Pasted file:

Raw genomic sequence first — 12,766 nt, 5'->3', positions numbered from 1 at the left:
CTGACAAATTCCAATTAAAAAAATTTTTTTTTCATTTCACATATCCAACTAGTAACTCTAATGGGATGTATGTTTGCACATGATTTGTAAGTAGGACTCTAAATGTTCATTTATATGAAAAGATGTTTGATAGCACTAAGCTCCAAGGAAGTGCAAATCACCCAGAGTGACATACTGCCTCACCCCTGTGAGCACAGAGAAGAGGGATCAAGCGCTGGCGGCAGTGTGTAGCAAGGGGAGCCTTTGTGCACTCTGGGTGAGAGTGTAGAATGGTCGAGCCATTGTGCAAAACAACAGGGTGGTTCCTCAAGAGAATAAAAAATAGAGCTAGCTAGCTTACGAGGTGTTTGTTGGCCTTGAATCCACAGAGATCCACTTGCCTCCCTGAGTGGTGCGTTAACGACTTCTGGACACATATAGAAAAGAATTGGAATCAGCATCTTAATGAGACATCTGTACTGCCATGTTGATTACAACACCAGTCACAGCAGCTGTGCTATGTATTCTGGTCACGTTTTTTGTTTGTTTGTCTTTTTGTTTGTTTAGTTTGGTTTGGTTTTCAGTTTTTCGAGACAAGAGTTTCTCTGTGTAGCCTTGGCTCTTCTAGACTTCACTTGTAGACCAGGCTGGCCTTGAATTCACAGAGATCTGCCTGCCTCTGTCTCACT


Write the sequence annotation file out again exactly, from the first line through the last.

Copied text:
Raw genomic sequence first — 12,766 nt, 5'->3', positions numbered from 1 at the left:
CTGACAAATTCCAATTAAAAAAATTTTTTTTTCATTTCACATATCCAACTAGTAACTCTAATGGGATGTATGTTTGCACATGATTTGTAAGTAGGACTCTAAATGTTCATTTATATGAAAAGATGTTTGATAGCACTAAGCTCCAAGGAAGTGCAAATCACCCAGAGTGACATACTGCCTCACCCCTGTGAGCACAGAGAAGAGGGATCAAGCGCTGGCGGCAGTGTGTAGCAAGGGGAGCCTTTGTGCACTCTGGGTGAGAGTGTAGAATGGTCGAGCCATTGTGCAAAACAACAGGGTGGTTCCTCAAGAGAATAAAAAATAGAGCTAGCTAGCTTACGAGGTGTTTGTTGGCCTTGAATCCACAGAGATCCACTTGCCTCCCTGAGTGGTGCGTTAACGACTTCTGGACACATATAGAAAAGAATTGGAATCAGCATCTTAATGAGACATCTGTACTGCCATGTTGATTACAACACCAGTCACAGCAGCTGTGCTATGTATTCTGGTCACGTTTTTTGTTTGTTTGTCTTTTTGTTTGTTTAGTTTGGTTTGGTTTTCAGTTTTTCGAGACAAGAGTTTCTCTGTGTAGCCTTGGCTCTTCTAGACTTCACTTGTAGACCAGGCTGGCCTTGAATTCACAGAGATCTGCCTGCCTCTGTCTCACT